Structural basis for the selectivity of the external thioesterase of the surfactin synthetaseKoglin, A., Lohr, F., Bernhard, F., Rogov, V.V., Frueh, D.P., Strieter, E.R., Mofid, M.R., Guntert, P., Wagner, G., Walsh, C.T., Marahiel, M.A., Dotsch, V.
(2008) Nature 454: 907-911
- PubMed: 18704089
- DOI: 10.1038/nature07161
- Primary Citation of Related Structures:
- PubMed Abstract:
Non-ribosomal peptide synthetases (NRPS) and polyketide synthases (PKS) found in bacteria, fungi and plants use two different types of thioesterases for the production of highly active biological compounds. Type I thioesterases (TEI) catalyse the rel ...
Non-ribosomal peptide synthetases (NRPS) and polyketide synthases (PKS) found in bacteria, fungi and plants use two different types of thioesterases for the production of highly active biological compounds. Type I thioesterases (TEI) catalyse the release step from the assembly line of the final product where it is transported from one reaction centre to the next as a thioester linked to a 4'-phosphopantetheine (4'-PP) cofactor that is covalently attached to thiolation (T) domains. The second enzyme involved in the synthesis of these secondary metabolites, the type II thioesterase (TEII), is a crucial repair enzyme for the regeneration of functional 4'-PP cofactors of holo-T domains of NRPS and PKS systems. Mispriming of 4'-PP cofactors by acetyl- and short-chain acyl-residues interrupts the biosynthetic system. This repair reaction is very important, because roughly 80% of CoA, the precursor of the 4'-PP cofactor, is acetylated in bacteria. Here we report the three-dimensional structure of a type II thioesterase from Bacillus subtilis free and in complex with a T domain. Comparison with structures of TEI enzymes shows the basis for substrate selectivity and the different modes of interaction of TEII and TEI enzymes with T domains. Furthermore, we show that the TEII enzyme exists in several conformations of which only one is selected on interaction with its native substrate, a modified holo-T domain.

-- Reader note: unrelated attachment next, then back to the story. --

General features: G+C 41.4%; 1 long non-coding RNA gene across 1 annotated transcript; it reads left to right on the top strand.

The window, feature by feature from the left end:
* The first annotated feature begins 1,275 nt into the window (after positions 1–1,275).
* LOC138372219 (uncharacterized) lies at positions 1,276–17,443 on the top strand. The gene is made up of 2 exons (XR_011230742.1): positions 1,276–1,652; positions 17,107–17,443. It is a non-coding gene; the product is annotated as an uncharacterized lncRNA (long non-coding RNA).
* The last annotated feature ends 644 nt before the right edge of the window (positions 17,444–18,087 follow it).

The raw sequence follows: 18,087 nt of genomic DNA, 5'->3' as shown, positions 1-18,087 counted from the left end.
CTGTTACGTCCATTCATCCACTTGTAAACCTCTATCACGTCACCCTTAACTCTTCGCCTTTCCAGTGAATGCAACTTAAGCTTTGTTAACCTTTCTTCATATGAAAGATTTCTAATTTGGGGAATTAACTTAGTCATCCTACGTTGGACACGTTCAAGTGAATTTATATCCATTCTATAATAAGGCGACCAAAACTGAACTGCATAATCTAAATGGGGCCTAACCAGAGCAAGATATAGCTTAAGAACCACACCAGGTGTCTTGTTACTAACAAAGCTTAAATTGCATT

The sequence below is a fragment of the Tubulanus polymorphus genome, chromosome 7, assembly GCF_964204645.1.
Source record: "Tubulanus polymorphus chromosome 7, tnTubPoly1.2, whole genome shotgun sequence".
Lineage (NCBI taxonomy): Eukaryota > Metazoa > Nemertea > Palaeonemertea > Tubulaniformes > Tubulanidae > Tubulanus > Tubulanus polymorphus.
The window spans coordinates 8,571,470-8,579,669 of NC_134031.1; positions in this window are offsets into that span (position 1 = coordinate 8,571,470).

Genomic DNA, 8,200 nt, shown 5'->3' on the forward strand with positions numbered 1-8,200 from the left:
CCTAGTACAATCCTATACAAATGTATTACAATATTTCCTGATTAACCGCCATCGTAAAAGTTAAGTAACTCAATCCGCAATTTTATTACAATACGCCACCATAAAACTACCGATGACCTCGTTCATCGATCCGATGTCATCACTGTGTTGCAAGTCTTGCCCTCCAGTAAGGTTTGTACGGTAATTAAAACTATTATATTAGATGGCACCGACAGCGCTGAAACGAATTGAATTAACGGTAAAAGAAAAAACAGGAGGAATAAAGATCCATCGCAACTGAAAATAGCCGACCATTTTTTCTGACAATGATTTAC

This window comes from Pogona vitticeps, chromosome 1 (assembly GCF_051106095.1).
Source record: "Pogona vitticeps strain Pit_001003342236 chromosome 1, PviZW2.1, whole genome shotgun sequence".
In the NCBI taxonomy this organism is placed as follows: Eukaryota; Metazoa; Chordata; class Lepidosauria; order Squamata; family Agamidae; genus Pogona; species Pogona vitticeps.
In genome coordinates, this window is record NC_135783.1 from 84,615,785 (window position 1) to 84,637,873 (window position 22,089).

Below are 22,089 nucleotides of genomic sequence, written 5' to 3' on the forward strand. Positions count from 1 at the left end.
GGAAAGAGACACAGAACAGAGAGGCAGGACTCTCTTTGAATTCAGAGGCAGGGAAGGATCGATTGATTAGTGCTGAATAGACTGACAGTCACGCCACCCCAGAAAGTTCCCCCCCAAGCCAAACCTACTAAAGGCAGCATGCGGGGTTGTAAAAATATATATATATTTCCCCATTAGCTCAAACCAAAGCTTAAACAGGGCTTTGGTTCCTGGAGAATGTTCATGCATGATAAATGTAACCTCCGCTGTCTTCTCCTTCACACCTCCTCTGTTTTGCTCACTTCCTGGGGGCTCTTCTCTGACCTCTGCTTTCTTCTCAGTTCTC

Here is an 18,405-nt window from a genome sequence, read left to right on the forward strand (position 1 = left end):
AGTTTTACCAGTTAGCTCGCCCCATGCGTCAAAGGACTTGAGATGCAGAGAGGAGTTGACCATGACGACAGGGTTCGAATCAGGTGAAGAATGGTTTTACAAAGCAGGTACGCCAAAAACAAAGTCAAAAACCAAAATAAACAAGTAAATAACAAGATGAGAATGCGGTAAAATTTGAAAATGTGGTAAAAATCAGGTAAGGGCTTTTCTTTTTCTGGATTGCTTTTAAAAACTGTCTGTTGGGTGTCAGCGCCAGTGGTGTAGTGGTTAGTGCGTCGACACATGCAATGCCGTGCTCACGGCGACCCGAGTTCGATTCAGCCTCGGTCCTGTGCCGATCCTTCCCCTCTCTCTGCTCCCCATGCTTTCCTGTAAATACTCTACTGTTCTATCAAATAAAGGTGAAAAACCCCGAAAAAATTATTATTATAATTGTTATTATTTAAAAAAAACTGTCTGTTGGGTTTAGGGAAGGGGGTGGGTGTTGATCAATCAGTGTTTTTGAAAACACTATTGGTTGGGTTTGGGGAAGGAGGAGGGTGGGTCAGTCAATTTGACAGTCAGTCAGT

Institute of Biophysical Chemistry and Center for Biomolecular Magnetic Resonance and Cluster of Excellence Macromolecular Complexes (CEF), J.W.-Goethe University, 60438 Frankfurt am Main, Germany.